|Governor's Scholars look for alligators in the sewers
Students take part in class on urban legends
RELEASED: July 25, 2001
DANVILLE, KYYou may have heard the one about refraining from flashing your car lights back at someone if you're flashed because it's a gang ritual. Or not to eat certain candy and drink a soft drink at the same time or you'll combust. And everyone seems to know the timeless classics such as not letting a black cat cross your path, being sure not to walk under a ladder, or not to crack a mirror.
Governor's Scholar Program students are learning how urban legends come to be and some of their characteristics in the class "Alligators in the Sewers."
The class of 17 GSP members has taken several field trips to do research on urban legends. The students have researched stories surrounding Centre College, Danville, Perryville and Shakertown. They've come across stories involving these places, some being ghost stories.
"The students really like to uncover a lot of the stories," said Scott Kelley, who teaches the class. "They always have a lot of questions. They really enjoyed the trip to Perryville. We found out a lot of things about the battle there and stories about the buildings."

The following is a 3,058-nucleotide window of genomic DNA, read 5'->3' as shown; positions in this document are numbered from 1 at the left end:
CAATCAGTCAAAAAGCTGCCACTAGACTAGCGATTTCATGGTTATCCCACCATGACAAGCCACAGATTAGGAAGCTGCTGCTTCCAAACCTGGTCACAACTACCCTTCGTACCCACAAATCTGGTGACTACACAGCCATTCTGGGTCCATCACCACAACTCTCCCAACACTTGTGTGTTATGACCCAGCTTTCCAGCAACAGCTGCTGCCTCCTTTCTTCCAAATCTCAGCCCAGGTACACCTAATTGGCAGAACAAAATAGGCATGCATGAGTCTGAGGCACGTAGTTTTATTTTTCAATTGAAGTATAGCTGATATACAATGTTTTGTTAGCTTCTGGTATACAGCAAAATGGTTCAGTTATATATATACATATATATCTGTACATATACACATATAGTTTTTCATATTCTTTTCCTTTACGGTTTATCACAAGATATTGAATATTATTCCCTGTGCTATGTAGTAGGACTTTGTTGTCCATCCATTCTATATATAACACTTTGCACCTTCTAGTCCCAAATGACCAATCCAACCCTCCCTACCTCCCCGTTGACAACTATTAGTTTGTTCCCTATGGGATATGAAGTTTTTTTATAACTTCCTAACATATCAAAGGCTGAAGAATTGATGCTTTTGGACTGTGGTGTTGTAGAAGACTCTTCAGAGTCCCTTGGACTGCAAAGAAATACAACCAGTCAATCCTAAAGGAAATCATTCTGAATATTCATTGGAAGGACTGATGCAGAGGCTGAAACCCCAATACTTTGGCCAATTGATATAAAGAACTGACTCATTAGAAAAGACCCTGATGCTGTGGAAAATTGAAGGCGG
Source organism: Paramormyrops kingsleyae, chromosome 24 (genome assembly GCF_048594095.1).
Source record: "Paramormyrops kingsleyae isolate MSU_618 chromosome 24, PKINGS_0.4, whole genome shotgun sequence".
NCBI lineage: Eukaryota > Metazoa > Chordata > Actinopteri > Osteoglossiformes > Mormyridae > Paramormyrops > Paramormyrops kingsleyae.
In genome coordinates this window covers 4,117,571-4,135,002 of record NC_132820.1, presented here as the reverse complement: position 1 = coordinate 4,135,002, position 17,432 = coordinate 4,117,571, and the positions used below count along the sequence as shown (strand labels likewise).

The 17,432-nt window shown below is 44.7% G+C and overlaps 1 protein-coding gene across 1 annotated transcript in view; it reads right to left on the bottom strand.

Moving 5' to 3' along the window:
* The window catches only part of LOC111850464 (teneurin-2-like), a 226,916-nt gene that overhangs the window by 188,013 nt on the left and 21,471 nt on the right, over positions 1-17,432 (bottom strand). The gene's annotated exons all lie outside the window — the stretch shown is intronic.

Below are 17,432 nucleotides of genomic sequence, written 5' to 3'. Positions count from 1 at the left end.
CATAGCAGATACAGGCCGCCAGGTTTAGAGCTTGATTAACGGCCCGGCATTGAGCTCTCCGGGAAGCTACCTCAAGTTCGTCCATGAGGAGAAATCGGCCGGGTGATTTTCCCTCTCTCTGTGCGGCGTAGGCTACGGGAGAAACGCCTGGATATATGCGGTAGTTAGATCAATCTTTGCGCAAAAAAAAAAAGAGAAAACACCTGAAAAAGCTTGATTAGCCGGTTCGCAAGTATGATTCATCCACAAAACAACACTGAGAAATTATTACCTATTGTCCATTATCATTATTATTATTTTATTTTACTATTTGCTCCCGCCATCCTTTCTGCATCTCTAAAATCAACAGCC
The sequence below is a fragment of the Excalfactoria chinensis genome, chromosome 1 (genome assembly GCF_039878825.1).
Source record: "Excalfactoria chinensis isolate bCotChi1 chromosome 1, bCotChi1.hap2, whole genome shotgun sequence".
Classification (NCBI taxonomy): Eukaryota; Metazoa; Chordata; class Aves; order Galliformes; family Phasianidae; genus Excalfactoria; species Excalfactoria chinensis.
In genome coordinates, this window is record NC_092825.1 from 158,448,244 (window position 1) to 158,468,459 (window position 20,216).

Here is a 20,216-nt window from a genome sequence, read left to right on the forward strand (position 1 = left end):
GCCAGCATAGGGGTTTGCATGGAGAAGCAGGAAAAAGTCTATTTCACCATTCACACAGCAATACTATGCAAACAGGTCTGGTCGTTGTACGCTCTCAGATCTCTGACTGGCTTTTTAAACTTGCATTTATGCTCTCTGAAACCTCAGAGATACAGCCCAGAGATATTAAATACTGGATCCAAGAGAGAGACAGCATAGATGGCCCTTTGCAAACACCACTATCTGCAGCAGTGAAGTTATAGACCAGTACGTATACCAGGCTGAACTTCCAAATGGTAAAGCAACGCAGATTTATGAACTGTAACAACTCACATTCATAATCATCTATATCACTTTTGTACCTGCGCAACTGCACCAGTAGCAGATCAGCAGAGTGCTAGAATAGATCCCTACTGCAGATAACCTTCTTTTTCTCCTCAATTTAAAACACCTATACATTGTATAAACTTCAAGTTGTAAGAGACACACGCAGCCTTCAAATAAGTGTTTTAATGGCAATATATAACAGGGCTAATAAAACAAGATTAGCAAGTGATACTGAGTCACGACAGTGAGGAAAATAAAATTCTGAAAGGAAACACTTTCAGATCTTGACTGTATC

Kelley, an English teacher at Wayne County High School in his first year as a teacher at GSP, said urban legends have always interested him and that's why he decided to teach the two-day-a-week class. Kelley and his students are preparing a book about what they discovered called "Untruthitudes and Falsities." The book will contain illustrations of the areas they studied and it will even have urban legends the students created using their research. Copies of the book will be given to Grace Doherty Library, the Danville Public Library, the Governor's Scholars Program and to the class.
While half the class worked on the book, the other students developed a Web site (http://gspcentre.tripod.com) on their findings. Visit the Web site to see some of the legends from Centre, Shakertown and Perryville.
"One of the more interesting things we discovered from the research is that some of the urban legends were real events. Some you thought were too strange or too far out there, but they ended up being actual events," Kelley said.
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